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Comprehensive School Physical Activity Program (CSPAP)

A Comprehensive School Physical Activity Program (CSPAP) is a multi-component approach by which school districts and schools use all opportunities for students to be physically active, meet the nationally-recommended 60 minutes of physical activity each day, and develop the knowledge, skills, and confidence to be physically active for a lifetime. A CSPAP reflects strong coordination and synergy across all of the components: quality physical education as the foundation, physical activity before, during, and after school, staff involvement, and family and community engagement.1 Students can accumulate the recommended amount of physical activity through the provision of the multi-component CSPAP.1,2,3

CDC, in collaboration with American Alliance for Health, Physical Education, Recreation, and Dance (AAHPERD), developed a step-by-step guide [PDF - 6MB] for schools and school districts to develop, implement, and evaluate comprehensive school physical activity programs. The guide can be read and utilized by an existing school health council or wellness committee, or by a new group or committee made up of physical education coordinators and teachers, classroom teachers, school administrators, recess supervisors, before- and after-school program supervisors, parents, and community members. It can be used to develop a new comprehensive school physical activity program or assess and improve an existing one.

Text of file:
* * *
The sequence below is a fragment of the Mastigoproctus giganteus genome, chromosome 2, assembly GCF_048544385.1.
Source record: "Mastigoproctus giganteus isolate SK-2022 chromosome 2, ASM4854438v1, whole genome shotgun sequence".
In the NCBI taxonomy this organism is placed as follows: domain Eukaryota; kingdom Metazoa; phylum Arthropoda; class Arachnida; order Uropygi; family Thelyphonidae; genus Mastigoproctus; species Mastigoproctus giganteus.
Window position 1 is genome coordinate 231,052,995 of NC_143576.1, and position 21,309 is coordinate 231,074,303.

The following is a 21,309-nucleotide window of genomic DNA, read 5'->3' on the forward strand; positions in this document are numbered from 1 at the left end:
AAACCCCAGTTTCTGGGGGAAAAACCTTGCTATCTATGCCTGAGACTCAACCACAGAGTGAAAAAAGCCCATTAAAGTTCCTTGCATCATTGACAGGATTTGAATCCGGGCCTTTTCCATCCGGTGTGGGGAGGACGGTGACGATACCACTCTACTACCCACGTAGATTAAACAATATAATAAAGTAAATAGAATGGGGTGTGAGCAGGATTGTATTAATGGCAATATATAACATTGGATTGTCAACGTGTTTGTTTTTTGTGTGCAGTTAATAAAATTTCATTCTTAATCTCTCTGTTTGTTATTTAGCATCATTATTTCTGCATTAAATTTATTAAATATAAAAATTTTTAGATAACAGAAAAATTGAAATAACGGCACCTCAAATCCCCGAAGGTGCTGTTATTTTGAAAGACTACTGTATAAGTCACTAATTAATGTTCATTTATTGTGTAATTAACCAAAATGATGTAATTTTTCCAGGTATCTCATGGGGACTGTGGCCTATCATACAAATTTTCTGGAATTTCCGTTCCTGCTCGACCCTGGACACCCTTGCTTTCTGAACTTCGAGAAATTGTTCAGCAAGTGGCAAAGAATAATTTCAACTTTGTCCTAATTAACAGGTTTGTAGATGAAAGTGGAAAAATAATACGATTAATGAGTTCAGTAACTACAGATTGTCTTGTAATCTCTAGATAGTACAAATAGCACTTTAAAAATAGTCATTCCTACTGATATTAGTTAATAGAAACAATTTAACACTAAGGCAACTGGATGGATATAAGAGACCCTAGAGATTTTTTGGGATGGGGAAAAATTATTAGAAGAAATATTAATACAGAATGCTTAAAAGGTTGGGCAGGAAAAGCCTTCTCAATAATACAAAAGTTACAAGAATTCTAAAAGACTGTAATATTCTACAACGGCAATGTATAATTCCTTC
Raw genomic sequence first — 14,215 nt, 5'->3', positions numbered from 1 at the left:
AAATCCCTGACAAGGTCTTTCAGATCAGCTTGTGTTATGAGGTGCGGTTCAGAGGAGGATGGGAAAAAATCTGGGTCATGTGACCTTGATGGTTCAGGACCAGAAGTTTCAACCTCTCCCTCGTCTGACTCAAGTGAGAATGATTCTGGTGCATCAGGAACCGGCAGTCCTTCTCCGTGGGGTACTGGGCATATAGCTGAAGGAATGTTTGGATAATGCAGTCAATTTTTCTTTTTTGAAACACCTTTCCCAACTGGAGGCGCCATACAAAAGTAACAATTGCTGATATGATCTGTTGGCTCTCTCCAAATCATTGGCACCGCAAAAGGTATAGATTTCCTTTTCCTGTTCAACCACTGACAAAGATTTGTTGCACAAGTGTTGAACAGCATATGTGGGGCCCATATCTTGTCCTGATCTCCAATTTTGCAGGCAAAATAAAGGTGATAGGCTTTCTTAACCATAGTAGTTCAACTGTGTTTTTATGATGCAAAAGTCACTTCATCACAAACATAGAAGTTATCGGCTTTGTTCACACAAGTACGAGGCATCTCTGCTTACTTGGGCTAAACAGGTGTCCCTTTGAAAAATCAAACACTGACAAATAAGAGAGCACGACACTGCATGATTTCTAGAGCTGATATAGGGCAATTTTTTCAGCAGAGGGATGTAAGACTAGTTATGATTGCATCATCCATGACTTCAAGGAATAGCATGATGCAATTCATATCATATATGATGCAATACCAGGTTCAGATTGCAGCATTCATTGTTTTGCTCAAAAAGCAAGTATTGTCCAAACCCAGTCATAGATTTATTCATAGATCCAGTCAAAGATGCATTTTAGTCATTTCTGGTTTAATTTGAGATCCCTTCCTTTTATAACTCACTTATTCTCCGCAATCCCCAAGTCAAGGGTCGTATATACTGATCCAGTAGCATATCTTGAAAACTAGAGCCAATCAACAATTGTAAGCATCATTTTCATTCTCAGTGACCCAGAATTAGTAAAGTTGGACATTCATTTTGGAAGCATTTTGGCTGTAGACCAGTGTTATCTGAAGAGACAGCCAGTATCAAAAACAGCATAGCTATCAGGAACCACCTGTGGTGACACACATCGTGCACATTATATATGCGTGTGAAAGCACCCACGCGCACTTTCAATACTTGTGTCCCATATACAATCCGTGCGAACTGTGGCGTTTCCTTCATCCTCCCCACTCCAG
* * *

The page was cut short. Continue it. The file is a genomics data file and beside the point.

The goals of a CSPAP1,2 are:

  • To provide a variety of school-based physical activities to enable all students to participate in 60 minutes of moderate-to-vigorous physical activity each day.
  • To provide coordination among the CSPAP components to maximize understanding, application, and practice of the knowledge and skills learned in physical education so that all students will be fully physically educated and well-equipped for a lifetime of physical activity.
Comprehensive School Physical Activity Program (CSPAP) 60 Minutes diagram

References

  1. National Association for Sport and Physical Education. Comprehensive school physical activity programs. Reston, VA: National Association for Sport and Physical Education; 2008. Available at http://www.aahperd.org/naspe/standards/upload/Comprehensive-School-Physical-Activity-Programs2-2008.pdf
  2. Centers for Disease Control and Prevention. School health guidelines to promote healthy eating and physical activity. MMWR 2011;60(No. RR-5):28–33.
  3. Physical Activity Guidelines for Americans Midcourse Report Subcommittee of the President’s Council on Fitness, Sports & Nutrition. Physical Activity Guidelines for Americans Midcourse Report: Strategies to Increase Physical Activity Among Youth. Washington, DC: U.S. Department of Health and Human Services, 2012.
 
 
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